Several people have reported on my Facebook page that they have received a strange email from Microsoft to notify them of an unusual connection on their Outlook, Hotmail, Live or other account. We explain what to do when you receive one, and how to protect yourself if the suspicious connections turn out to be legitimate.
Since the very beginning of the internet, there have been a ton of scammers who send us phishing attempts bearing the image of Microsoft in order to get their hands on our login credentials so that we don’t really know anymore on which foot to dance.
Faced with emails that are nonetheless truthful, many decide to ignore the warnings received to avoid falling into a trap and being tricked.
It’s fine to ignore, but the problem is that in some cases, these famous warnings are useful! What to do and how to disentangle the true from the false? We sort it all out.
A preview of the famous email from Microsoft that several people received at the same time.
How to know if it is real or fake Microsoft email
Several people have reported receiving an email from Microsoft advising that unusual login activity has been seen on their account. You can read there:
Unusual sign-in activities on Microsoft account
Verify your account
We detected unusual activity during a recent sign-in of the Microsoft account ***@***.com. For example, you may be logging in from a new location, a new device, or a new app.
For your security, we have blocked access to your inbox, contact list, and calendar for this login name. Check your recent activity and we’ll help secure your account. To regain access, you will need to confirm that you are the author of the recent activity.
Review recent activity
The Microsoft Accounts Team
In this specific case, if the recipient’s address is [email protected] it’s a real email.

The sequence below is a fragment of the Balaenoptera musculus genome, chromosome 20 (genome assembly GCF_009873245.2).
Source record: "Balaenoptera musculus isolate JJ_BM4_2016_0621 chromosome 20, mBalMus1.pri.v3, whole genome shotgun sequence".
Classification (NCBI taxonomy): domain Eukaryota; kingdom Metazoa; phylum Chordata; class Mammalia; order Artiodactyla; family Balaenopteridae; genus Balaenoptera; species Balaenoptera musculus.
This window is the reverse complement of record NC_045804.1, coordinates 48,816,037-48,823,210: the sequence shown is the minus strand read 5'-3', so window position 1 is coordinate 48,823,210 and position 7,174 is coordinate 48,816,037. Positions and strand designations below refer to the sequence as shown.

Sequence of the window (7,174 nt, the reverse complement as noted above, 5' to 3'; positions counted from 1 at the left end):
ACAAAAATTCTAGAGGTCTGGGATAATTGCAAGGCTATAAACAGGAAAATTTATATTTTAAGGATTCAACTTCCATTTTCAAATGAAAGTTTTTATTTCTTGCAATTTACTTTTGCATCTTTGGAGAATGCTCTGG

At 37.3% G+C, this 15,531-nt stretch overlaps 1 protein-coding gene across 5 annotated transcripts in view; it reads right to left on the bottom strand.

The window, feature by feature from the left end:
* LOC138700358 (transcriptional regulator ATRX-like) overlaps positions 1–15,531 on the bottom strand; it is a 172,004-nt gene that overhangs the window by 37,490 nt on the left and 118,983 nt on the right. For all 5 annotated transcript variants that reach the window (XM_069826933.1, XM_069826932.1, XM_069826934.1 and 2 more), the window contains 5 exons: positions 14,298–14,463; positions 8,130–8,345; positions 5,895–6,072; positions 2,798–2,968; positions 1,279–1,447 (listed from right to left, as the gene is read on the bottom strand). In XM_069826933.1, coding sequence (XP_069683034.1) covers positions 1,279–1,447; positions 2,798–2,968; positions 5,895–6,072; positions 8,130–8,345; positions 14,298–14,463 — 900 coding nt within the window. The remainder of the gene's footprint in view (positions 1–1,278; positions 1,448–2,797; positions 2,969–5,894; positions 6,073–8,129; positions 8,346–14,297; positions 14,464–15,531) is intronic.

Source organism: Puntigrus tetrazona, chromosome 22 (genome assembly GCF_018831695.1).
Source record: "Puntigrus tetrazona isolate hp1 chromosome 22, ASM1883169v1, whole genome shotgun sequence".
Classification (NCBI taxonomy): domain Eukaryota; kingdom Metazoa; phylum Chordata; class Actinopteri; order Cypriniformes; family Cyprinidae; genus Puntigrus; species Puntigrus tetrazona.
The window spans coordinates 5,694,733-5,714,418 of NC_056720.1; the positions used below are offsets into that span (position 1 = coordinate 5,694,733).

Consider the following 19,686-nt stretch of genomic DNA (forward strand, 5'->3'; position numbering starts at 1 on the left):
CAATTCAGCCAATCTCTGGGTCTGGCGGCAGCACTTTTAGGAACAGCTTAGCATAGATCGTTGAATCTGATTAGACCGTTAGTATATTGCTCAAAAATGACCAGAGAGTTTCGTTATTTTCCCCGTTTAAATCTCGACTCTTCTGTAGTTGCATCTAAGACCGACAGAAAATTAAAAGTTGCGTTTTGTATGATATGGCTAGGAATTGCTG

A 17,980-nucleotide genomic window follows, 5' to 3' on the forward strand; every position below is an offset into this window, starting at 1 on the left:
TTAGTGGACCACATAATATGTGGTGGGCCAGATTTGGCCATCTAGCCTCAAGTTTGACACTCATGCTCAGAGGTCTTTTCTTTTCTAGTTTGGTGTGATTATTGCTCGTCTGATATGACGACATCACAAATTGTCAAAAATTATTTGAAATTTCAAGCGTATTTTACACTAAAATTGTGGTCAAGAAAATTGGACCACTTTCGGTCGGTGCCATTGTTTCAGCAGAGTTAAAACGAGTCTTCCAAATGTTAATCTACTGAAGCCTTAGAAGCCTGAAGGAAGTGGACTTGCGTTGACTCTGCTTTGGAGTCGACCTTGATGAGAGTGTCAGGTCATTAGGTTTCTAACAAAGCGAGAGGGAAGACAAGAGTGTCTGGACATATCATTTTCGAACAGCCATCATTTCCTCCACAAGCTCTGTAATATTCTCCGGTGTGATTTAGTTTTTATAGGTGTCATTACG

Note that the recipient’s address remains one of the fastest ways to find out if it’s a real or fake email. It works in all cases of doubt, not only here with Microsoft.
Then, because it’s always good to know, note that a communication from Microsoft would come from an address ending in @accountprotection.microsoft.com.
How to verify without clicking in the email
As I say in my One Click to Disaster talk, all phishing cases start with a simple click in the wrong place.
In short, as soon as we receive an email with a button to click on to connect to our account, the best thing is to do everything ourselves, especially if we have the slightest doubt.
For example, in this case, rather than clicking in the email, it’s up to us to go directly to the Microsoft site to check the connection activities.
To do this, we must log in to the Microsoft Account section using our email credentials. When it is done, we must click on Securitythen on Login activity.
Each of the recent activities that are displayed should correspond to a connection from us. If any of these look unfamiliar to us, we need to tighten the security of our account.
How to verify our Microsoft account sign-in activities ourselves.
What to do if you do have suspicious connections
Even if we see a host of connection or synchronization attempts from all over the world, there is no need to panic right away.
In fact Microsoft shows us which connection attempts were successful or not. Just click on them for details. Normally it’s a question of wrong password or sync failure.
On the other hand, if the connection is registered as successful, something must clearly be done.
We either have the option of clicking on the button Secure my account and follow the directions or you can also do it yourself manually.
The first step is first to change our password and choose one that is strong, even indecipherable, and above all unique, so that we don’t use it anywhere else.
Thank you to the password managers who are there to create them for us and store them without us having to rack our brains or remember them.
Then, it is absolutely necessary to activate two-factor authentication because contrary to what many people think, a strong password will never be as effective as if you add two-factor authentication.
Finally, if someone managed to connect to our account, it is most likely also because at some point, we clicked in the wrong place and someone took our authentication information. .
To prevent this from happening again in the future, it is important to have a good protection suite as they warn us when we go to misleading and unsafe websites.
How to quickly find out if our Outlook, Hotmail and Microsoft account has been hacked
How to add two-factor authentication and make your Outlook account more secure